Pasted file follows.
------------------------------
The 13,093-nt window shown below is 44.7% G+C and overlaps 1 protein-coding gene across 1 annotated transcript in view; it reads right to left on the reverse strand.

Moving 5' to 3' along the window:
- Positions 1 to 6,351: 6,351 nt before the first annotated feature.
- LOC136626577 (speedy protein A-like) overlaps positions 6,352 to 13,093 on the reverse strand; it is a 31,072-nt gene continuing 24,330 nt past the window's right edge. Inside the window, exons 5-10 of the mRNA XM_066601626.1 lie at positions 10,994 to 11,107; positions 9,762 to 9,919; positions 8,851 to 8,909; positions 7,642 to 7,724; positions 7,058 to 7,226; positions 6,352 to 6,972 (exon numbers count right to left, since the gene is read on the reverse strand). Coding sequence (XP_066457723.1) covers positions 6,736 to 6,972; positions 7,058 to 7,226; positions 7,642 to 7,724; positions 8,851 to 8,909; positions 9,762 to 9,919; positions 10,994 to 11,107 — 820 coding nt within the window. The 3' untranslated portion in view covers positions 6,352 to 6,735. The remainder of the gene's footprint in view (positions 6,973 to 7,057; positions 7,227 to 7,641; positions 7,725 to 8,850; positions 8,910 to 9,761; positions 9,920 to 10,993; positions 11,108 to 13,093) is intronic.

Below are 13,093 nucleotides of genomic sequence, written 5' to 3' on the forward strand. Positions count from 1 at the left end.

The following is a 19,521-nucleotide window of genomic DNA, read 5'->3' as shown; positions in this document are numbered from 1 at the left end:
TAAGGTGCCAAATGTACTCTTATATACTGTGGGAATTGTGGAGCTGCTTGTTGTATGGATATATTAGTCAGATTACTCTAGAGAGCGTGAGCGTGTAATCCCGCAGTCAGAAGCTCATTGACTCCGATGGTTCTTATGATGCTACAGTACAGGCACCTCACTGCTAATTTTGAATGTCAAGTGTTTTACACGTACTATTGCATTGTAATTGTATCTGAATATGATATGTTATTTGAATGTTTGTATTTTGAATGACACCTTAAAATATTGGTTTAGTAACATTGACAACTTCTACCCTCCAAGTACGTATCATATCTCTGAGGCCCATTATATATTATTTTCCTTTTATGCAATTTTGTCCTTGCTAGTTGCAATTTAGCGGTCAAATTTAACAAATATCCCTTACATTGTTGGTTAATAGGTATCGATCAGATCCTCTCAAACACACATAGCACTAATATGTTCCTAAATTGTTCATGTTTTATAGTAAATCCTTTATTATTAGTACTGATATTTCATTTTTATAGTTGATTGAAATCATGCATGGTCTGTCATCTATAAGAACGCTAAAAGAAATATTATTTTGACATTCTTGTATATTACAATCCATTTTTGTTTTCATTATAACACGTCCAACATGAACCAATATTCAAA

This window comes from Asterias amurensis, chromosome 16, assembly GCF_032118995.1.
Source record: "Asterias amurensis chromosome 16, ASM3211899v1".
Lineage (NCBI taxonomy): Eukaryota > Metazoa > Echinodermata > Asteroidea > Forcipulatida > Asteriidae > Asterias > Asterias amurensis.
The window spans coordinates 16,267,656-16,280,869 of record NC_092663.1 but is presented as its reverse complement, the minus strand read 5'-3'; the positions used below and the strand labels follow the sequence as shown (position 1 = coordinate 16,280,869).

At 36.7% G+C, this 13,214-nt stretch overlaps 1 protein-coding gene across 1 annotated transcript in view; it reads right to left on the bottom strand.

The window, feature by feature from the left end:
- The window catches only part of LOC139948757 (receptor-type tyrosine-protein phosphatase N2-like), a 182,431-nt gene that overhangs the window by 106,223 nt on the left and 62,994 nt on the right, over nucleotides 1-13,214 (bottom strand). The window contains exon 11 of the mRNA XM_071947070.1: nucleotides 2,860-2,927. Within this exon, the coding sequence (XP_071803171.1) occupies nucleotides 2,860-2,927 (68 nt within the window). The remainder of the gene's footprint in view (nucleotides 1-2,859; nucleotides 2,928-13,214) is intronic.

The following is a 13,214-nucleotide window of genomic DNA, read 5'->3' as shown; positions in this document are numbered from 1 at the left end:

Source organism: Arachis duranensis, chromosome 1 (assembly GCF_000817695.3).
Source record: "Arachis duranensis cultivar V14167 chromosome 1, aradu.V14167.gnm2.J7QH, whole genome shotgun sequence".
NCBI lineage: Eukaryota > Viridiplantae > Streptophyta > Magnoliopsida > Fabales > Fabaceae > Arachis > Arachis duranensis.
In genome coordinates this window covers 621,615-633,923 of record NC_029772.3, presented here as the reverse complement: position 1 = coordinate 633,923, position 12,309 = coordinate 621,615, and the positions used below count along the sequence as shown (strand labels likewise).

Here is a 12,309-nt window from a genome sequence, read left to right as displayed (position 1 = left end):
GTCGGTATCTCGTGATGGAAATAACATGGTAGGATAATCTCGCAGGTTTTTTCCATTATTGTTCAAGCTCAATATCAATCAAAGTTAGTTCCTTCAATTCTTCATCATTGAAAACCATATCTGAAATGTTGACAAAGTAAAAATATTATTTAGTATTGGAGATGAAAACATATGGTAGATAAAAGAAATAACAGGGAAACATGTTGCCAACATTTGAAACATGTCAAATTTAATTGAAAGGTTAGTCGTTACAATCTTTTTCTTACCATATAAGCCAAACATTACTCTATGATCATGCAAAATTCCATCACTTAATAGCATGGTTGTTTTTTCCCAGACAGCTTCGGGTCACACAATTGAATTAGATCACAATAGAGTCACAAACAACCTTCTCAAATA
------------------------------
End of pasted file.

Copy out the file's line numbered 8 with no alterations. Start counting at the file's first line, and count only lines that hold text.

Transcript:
This window comes from Asterias amurensis, chromosome 16, assembly GCF_032118995.1.